Headline changes include:
- reorganising the rules on more logical and clearer lines;
- improving consistency to make the rules easier to understand;
- using plain English; and
- making it easier for documents to be delivered electronically.
The rules have been restructured, for example by separating out the winding-up provisions into three separate parts for:
- members’ voluntary liquidation;
- creditors’ voluntary liquidation; and
- compulsory liquidation.
Undue repetition has been avoided through the greater use of common parts that apply to multiple insolvency procedures.
The new rules are a consolidated, restructured, modernised take on the 1986 rules which have been amended 28 times since they came into force. They also take account of changes made by the Deregulation Act 2015 and the Small Business, Enterprise and Employment Act 2015, removing red tape and abolishing certain physical meetings and paper forms. Although these changes are substantial, the new rules are supported by material to help you navigate the 'modernised' insolvency world.
The new rules replace the old (and all amendments) in their entirety and have been wholly restructured. However, the new rules helpfully come with non-legislative notes to prompt and guide readers. They also come with a derivations table which lets you track through old rules to their new rule equivalents. The Insolvency Service will also be publishing guidance by way of frequently asked questions on their website.
The Key Changes
Changes to creditors' meetings
Under the new rules, physical meetings will no longer be the default for creditor decision making and the rules specify alternative types of decision-making processes (including deemed consent and qualifying decision procedures). IPs will only be able to call physical meetings if requested by the creditors when asked to make a decision (subject to a few exceptions) and the use of virtual meetings is therefore encouraged. This is aimed at reducing costs and increasing returns to creditors.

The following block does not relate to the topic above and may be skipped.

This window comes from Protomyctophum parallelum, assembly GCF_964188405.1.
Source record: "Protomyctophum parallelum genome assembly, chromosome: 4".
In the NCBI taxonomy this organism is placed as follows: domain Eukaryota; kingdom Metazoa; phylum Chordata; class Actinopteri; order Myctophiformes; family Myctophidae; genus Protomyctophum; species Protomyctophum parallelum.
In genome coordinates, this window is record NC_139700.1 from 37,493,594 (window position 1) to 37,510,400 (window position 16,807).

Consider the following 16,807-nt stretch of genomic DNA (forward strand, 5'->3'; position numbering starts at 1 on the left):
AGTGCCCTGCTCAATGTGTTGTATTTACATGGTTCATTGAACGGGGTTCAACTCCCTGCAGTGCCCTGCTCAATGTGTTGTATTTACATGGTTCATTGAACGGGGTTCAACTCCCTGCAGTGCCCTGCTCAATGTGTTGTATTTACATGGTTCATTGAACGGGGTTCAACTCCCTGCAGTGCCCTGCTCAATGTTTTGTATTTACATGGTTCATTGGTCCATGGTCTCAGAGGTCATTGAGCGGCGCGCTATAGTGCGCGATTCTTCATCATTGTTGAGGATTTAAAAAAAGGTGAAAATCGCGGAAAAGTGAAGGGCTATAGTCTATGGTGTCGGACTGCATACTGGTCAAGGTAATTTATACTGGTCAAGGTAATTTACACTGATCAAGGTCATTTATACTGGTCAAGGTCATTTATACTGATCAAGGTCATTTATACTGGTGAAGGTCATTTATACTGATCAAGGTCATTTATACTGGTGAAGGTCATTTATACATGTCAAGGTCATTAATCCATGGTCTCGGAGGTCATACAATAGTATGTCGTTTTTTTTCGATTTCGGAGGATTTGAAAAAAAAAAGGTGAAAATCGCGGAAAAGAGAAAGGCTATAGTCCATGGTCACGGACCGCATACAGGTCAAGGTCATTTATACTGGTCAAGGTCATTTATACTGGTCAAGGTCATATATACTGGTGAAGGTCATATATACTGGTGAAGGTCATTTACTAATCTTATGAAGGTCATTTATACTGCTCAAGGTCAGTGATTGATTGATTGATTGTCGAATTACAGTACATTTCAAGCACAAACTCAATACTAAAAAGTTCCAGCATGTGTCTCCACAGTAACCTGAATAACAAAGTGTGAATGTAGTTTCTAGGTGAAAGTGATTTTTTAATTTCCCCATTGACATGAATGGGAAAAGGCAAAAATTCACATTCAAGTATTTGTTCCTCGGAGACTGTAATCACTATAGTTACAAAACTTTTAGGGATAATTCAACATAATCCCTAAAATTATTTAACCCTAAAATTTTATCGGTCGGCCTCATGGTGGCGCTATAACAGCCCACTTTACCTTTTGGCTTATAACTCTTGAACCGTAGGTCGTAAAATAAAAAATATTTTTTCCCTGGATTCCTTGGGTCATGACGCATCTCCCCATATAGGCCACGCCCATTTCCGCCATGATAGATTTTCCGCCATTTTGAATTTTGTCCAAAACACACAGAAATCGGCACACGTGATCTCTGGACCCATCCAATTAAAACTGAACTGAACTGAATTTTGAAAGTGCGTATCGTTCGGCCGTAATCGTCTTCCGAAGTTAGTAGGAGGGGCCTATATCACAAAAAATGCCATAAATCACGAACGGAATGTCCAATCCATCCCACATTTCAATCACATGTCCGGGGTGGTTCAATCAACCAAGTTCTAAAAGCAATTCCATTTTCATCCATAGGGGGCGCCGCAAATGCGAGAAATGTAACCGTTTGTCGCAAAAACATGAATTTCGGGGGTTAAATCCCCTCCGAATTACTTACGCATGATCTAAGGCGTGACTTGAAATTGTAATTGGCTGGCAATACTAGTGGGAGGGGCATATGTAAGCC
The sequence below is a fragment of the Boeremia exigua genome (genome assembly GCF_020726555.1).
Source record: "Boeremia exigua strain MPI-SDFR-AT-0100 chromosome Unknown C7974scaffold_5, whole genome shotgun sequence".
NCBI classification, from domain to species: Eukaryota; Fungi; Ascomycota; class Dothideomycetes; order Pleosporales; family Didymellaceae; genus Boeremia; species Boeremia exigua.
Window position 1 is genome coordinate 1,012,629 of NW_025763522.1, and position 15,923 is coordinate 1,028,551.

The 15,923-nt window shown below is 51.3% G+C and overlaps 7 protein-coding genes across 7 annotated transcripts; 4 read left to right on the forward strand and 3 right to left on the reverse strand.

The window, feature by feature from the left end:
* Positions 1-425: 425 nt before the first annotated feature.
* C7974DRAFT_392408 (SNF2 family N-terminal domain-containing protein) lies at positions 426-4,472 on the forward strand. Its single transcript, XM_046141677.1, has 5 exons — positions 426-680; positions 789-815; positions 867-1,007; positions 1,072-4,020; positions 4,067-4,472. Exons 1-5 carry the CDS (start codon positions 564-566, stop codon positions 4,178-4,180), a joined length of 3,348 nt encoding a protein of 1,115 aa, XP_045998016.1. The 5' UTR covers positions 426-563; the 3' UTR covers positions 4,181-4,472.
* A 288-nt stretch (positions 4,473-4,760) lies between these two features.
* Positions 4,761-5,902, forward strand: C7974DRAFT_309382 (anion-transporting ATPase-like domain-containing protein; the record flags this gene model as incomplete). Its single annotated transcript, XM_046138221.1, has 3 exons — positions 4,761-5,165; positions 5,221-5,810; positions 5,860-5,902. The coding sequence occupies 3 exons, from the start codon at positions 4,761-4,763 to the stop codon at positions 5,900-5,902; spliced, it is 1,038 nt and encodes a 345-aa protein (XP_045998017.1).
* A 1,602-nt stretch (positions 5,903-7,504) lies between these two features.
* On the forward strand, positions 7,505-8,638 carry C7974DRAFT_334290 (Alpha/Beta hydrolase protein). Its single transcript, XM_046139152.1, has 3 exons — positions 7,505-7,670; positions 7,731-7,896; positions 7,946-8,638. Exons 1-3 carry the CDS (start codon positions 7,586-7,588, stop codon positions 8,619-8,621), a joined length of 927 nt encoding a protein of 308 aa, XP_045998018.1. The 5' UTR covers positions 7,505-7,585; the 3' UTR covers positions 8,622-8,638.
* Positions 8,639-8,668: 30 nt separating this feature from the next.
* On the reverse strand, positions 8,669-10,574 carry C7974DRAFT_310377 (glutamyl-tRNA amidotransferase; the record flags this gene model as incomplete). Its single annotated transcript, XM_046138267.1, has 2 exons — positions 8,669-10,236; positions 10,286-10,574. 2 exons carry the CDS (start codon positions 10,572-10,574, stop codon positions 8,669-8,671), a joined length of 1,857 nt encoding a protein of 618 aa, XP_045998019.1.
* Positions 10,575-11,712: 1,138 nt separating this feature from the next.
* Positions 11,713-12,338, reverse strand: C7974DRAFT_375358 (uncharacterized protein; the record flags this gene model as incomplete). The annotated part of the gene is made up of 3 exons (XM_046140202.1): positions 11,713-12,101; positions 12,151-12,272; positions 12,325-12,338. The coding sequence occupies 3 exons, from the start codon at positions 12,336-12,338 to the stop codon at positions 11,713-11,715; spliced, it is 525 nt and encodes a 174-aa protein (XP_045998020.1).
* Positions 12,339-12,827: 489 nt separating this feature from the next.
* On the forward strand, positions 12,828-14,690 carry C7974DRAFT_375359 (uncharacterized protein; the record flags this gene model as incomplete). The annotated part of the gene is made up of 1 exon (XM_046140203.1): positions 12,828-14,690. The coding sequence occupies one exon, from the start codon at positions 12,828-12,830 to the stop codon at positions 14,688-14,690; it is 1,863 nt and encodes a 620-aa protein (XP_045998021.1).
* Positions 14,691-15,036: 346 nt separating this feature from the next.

Written consent for use of electronic communication (such as email) between the insolvency practitioners ("IPs") and a creditor will not be required in all circumstances. From April, where a debtor and a creditor customarily corresponded electronically pre-insolvency, the IPs may continue to correspond with such creditors in the same manner.
Use of websites
Court orders will no longer be needed to publish all future documents relating to the insolvency on a website. IPs will be able to send a notice at the outset informing creditors that all future documents will be made available online (although there are some excepted documents).
Abolition of final meetings
Final meetings of creditors will be abolished in bankruptcy and all types of liquidation.
Opting out of correspondence
Creditors may opt out from correspondence on the case (although notices of intended dividend are excluded) and creditors can also opt back into correspondence at any time.
Dividends on small debts
IPs will be able to pay dividends to creditors without a creditor having to submit a proof of debt but only where the debt is less than £1,000. However, if the creditor wishes to be involved in the decision making process, it will still need to prove its debt.
Appointment of Official Receiver as trustee in bankruptcy
An official receiver will automatically be appointed as the trustee in bankruptcy upon the making of an order, as opposed to being appointed as receiver and manager pending appointment of a trustee. This will remove the delay between the making of the bankruptcy order and the automatic vesting of property in a trustee.
Replacement of prescribed forms
Prescribed statutory forms will be replaced with specified content for notices and documents. This specified content is different from the information previously included in the statutory forms and even goes as far as to specify the order in which the content must appear.